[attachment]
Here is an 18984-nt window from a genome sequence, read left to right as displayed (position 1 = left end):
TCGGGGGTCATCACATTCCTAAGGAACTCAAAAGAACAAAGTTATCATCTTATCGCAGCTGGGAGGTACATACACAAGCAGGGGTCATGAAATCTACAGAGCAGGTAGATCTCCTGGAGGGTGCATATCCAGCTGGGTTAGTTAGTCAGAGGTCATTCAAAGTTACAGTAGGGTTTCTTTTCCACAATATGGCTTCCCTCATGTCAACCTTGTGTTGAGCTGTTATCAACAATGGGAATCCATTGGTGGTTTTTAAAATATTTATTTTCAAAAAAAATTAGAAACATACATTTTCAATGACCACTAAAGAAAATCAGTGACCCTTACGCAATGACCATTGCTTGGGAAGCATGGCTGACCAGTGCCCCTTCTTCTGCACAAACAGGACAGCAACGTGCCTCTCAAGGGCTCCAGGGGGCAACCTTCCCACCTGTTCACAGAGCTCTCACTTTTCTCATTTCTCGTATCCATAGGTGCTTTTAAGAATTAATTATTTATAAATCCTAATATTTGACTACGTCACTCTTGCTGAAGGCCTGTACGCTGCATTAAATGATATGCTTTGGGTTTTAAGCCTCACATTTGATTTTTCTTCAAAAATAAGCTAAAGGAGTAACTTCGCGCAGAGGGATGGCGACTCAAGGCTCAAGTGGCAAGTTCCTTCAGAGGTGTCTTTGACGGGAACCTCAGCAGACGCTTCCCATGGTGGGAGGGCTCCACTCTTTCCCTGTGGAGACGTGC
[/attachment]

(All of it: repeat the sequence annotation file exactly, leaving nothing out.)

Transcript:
Here is an 18984-nt window from a genome sequence, read left to right as displayed (position 1 = left end):
TCGGGGGTCATCACATTCCTAAGGAACTCAAAAGAACAAAGTTATCATCTTATCGCAGCTGGGAGGTACATACACAAGCAGGGGTCATGAAATCTACAGAGCAGGTAGATCTCCTGGAGGGTGCATATCCAGCTGGGTTAGTTAGTCAGAGGTCATTCAAAGTTACAGTAGGGTTTCTTTTCCACAATATGGCTTCCCTCATGTCAACCTTGTGTTGAGCTGTTATCAACAATGGGAATCCATTGGTGGTTTTTAAAATATTTATTTTCAAAAAAAATTAGAAACATACATTTTCAATGACCACTAAAGAAAATCAGTGACCCTTACGCAATGACCATTGCTTGGGAAGCATGGCTGACCAGTGCCCCTTCTTCTGCACAAACAGGACAGCAACGTGCCTCTCAAGGGCTCCAGGGGGCAACCTTCCCACCTGTTCACAGAGCTCTCACTTTTCTCATTTCTCGTATCCATAGGTGCTTTTAAGAATTAATTATTTATAAATCCTAATATTTGACTACGTCACTCTTGCTGAAGGCCTGTACGCTGCATTAAATGATATGCTTTGGGTTTTAAGCCTCACATTTGATTTTTCTTCAAAAATAAGCTAAAGGAGTAACTTCGCGCAGAGGGATGGCGACTCAAGGCTCAAGTGGCAAGTTCCTTCAGAGGTGTCTTTGACGGGAACCTCAGCAGACGCTTCCCATGGTGGGAGGGCTCCACTCTTTCCCTGTGGAGACGTGC